Australian Rugby League’s Greatest Centres
From barnstorming giants to sleek speedsters, the centre position has produced some of rugby league’s greatest attacking exponents and iconic performers.
Though gifted centres in their own right, the likes of fullback legend Graeme Langlands, and five-eighth geniuses Bob Fulton, Brett Kenny, Laurie Daley and Brad Fittler were considered in their primary positions for the purposes of whittling down a stunning array of talent in a list of just 10.
10. Harry Wells
A powerful and elusive centre, Wells began his premiership career at South Sydney but debuted for Australia in 1952 from his hometown of Wollongong, and developed into one of the decade’s dominant players after joining Western Suburbs Magpies in ’56. He scored 13 tries in 29 Tests from 1952-60, touring twice with the Kangaroos, playing in two home Ashes campaigns and three World Cups.
A seasoned Wells and a young Reg Gasnier partnered up spectacularly at representative level, lining up in the centres in 15 Tests for Australia in 1959-60; the duo was named together in the Team of the 1950s in 2007. The midfield commander rates as a genuine Magpies legend despite leaving for a long tenure in NSW Country in 1962 as a 29-year-old, while his ability to beat defenders with swerve, speed or raw strength is entrenched in the era’s narrative.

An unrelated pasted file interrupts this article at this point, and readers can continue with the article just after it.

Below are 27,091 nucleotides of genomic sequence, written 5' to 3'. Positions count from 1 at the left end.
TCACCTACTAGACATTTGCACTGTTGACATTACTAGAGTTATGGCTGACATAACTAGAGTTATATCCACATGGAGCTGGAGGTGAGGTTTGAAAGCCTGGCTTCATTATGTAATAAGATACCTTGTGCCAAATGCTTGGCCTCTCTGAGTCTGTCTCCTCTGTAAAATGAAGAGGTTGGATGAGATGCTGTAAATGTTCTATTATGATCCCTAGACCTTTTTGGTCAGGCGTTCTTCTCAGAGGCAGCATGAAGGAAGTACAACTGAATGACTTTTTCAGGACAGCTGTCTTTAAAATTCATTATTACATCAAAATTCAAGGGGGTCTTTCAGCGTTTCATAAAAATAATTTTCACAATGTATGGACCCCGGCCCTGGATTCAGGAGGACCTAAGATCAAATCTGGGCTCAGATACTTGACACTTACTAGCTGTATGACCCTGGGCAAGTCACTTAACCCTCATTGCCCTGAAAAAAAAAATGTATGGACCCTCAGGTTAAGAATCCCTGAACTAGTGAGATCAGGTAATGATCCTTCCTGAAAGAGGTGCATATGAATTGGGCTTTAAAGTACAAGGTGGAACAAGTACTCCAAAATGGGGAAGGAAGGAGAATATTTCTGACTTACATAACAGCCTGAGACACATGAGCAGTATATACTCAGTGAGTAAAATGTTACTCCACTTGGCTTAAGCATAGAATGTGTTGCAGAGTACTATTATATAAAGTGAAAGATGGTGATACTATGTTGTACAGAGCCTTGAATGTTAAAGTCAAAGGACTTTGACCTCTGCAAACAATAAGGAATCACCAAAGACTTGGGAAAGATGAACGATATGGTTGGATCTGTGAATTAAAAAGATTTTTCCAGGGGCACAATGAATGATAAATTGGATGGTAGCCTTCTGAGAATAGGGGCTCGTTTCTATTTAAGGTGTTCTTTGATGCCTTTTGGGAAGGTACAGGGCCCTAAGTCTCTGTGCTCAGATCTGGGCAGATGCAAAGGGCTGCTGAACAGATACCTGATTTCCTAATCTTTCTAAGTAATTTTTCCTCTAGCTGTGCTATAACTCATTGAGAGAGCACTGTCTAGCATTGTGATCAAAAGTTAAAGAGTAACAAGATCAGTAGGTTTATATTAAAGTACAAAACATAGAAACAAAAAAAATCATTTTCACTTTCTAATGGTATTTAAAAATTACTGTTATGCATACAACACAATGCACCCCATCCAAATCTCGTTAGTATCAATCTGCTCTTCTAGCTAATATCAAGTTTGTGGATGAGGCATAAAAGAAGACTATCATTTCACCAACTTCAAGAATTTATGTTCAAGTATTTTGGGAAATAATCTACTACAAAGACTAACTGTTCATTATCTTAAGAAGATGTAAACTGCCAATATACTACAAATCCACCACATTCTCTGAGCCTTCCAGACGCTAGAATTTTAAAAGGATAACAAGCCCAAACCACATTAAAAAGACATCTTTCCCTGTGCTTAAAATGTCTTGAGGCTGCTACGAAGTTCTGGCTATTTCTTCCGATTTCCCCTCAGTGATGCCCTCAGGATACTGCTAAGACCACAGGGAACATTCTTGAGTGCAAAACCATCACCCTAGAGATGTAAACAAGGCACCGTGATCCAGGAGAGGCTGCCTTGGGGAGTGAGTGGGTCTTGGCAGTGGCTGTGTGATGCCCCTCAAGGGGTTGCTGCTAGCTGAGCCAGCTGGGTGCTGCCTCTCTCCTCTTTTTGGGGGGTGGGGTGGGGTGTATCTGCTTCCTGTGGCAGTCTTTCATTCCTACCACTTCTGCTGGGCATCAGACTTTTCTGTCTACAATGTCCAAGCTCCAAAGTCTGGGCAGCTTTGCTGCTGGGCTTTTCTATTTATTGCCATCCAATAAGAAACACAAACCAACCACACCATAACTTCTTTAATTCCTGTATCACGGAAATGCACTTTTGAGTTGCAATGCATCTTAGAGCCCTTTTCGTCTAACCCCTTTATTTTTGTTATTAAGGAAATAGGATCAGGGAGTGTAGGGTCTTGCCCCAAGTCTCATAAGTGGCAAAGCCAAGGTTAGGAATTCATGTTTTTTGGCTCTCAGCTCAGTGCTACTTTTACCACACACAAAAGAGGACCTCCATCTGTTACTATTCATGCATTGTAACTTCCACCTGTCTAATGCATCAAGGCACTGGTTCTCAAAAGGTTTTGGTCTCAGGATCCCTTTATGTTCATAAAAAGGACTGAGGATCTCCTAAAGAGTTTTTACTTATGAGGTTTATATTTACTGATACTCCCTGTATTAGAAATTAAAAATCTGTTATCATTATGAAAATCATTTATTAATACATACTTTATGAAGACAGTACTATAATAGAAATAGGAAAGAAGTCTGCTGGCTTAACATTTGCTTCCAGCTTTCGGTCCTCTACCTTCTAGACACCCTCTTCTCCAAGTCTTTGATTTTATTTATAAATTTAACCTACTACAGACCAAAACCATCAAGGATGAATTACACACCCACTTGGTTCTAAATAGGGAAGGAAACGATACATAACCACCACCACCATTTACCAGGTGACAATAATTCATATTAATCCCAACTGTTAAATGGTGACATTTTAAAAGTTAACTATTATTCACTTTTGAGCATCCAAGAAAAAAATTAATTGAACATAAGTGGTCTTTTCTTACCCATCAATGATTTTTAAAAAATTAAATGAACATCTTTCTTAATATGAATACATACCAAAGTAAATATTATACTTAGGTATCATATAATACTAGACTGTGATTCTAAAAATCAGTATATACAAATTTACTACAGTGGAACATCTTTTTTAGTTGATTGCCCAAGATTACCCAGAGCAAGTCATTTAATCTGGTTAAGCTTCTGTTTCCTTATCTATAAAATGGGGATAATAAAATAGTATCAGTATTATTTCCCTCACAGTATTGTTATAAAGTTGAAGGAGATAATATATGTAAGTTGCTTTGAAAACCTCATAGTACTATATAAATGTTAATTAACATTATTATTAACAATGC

9. Greg Inglis
‘GI’s’ permanent switch to fullback at club level with Souths in 2012 – along with a couple of fruitful seasons as Melbourne’s five-eighth – has left him somewhat in no man’s land in the greatest-ever positional debates. But his spectacular record as a centre, particularly in the representative arena, stack up with the best of all time.
An automatic selection in the Australia and Queensland line-ups since 2006, Inglis has scored 23 tries in 26 Test appearances and 12 tries in 24 Origins as a centre. He also boasts 45 tries in 73 NRL games in the position, which includes a starring role in the 2009 grand final victory with the Storm. The indigenous superstar’s size, power and pace has rendered him one of the most supreme athletes rugby league has produced, but his abundant all-round skill-set understandably saw him gravitate towards the No.1 jumper.
8. Steve Renouf
A breathtaking attacking force in the centres without peer in the 1990s, Renouf scored a phenomenal 142 tries in just 183 games for the Broncos. The head-geared flyer possessed unbelievable acceleration, great footwork, a unique swerve and a whip-crack of a fend, but also matured into a fine defensive player.